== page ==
Of one thing I am convinced, and that is, that no sovereign, whatever may be his merits, can long remain popular in France; and that no prosperity, however brilliant, can prevent the people from those emeutes into which their excitable temperaments, rather than any real cause for discontent, hurry them. These emeutes, too, are less dangerous than we are led to think. They are safety-valves by which the exuberant spirits of the French people escape; and their national vanity, being satisfied with the display of their force, soon subside into tranquillity, if not aroused into protracted violence by unwise demonstrations of coercion.
The two eldest sons of the Duc and Duchesse de Guiche have entered the College of Ste.-Barbe. This is a great trial to their mother, from whom they had never previously been separated a single day. Well might she be proud of them, on hearing the just eulogiums pronounced on the progress in their studies while under the paternal roof; for never did parents devote themselves more to the improvement of their children than the Duc and Duchesse de Guiche have done, and never did children offer a fairer prospect of rewarding their parents than do theirs.
It would have furnished a fine subject for a painter to see this beautiful woman, still in the zenith of her youth and charms, walking between these two noble boys, whose personal beauty is as remarkable as that of their parents, as she accompanied them to the college. The group reminded me of Cornelia and her sons, for there was the same classic tournure of heads and profiles, and the same elevated character of spirituelle beauty, that painters and sculptors always bestow on the young Roman matron and the Gracchi.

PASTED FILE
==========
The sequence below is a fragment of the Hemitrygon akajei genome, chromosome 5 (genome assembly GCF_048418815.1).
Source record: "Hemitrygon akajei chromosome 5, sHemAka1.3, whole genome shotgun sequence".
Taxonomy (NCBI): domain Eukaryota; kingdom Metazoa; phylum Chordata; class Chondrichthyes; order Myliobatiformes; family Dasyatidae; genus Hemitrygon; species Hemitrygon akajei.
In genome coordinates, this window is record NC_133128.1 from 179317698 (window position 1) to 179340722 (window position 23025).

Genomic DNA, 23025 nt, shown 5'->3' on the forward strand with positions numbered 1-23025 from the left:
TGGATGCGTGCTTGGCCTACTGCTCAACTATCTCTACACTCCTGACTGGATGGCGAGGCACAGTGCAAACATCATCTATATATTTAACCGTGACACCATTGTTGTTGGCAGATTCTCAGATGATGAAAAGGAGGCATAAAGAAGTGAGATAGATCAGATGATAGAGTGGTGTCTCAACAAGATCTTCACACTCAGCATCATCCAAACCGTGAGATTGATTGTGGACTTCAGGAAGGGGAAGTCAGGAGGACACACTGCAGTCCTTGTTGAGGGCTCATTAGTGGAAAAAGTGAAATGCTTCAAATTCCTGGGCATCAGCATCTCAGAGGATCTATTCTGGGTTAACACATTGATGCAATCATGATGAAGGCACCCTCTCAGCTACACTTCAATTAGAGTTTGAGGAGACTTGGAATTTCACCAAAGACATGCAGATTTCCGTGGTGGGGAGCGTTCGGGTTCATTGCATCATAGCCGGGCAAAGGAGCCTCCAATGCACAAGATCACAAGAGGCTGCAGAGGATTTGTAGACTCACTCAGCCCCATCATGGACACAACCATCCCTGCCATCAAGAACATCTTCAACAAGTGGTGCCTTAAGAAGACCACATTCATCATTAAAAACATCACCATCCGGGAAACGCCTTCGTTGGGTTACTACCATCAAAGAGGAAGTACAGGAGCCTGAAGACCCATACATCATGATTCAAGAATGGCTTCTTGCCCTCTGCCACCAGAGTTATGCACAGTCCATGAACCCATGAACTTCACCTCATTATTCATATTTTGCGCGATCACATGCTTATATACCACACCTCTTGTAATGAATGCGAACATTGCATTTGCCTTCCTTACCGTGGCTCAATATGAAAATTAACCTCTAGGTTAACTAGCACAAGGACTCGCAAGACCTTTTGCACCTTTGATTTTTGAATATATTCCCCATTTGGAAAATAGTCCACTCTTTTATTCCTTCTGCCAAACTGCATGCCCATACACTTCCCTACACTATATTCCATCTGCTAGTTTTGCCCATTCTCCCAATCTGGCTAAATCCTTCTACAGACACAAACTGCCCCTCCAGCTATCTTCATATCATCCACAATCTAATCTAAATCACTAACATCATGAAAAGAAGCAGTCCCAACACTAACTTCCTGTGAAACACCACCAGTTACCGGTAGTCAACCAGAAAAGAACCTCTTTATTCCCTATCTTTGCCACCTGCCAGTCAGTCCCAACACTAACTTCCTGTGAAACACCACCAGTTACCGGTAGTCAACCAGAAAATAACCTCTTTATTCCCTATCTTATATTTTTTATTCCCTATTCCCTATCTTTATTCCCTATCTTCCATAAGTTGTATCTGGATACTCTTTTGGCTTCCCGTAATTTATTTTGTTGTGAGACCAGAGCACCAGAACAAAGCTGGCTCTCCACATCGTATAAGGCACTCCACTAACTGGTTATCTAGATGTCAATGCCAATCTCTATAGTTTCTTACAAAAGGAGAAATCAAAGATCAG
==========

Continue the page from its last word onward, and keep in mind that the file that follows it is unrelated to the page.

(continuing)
The Duc seemed impressed with a sentiment almost amounting to solemnity as he conducted his sons to Ste.-Barbe. He thought, probably, of the difference between their boyhood and his own, passed in a foreign land and in exile; while they, brought up in the bosom of a happy home, have now left it for the first time. Well has he taught them to love the land of their birth, for even now their youthful hearts are filled with patriotic and chivalrous feelings!
It would be fortunate, indeed, for the King of France if he had many such men as the Duc de Guiche around him—men with enlightened minds, who have profited by the lessons of adversity, and kept pace with the rapidly advancing knowledge of the times to which they belong.
Painful, indeed, would be the position of this excellent man should any circumstances occur that would place the royal family in jeopardy, for he is too sensible not to be aware of the errors that might lead to such a crisis, and too loyal not to share the perils he could not ward off; though he will never be among those who would incur them, for no one is more impressed with the necessity of justice and impartiality than he is.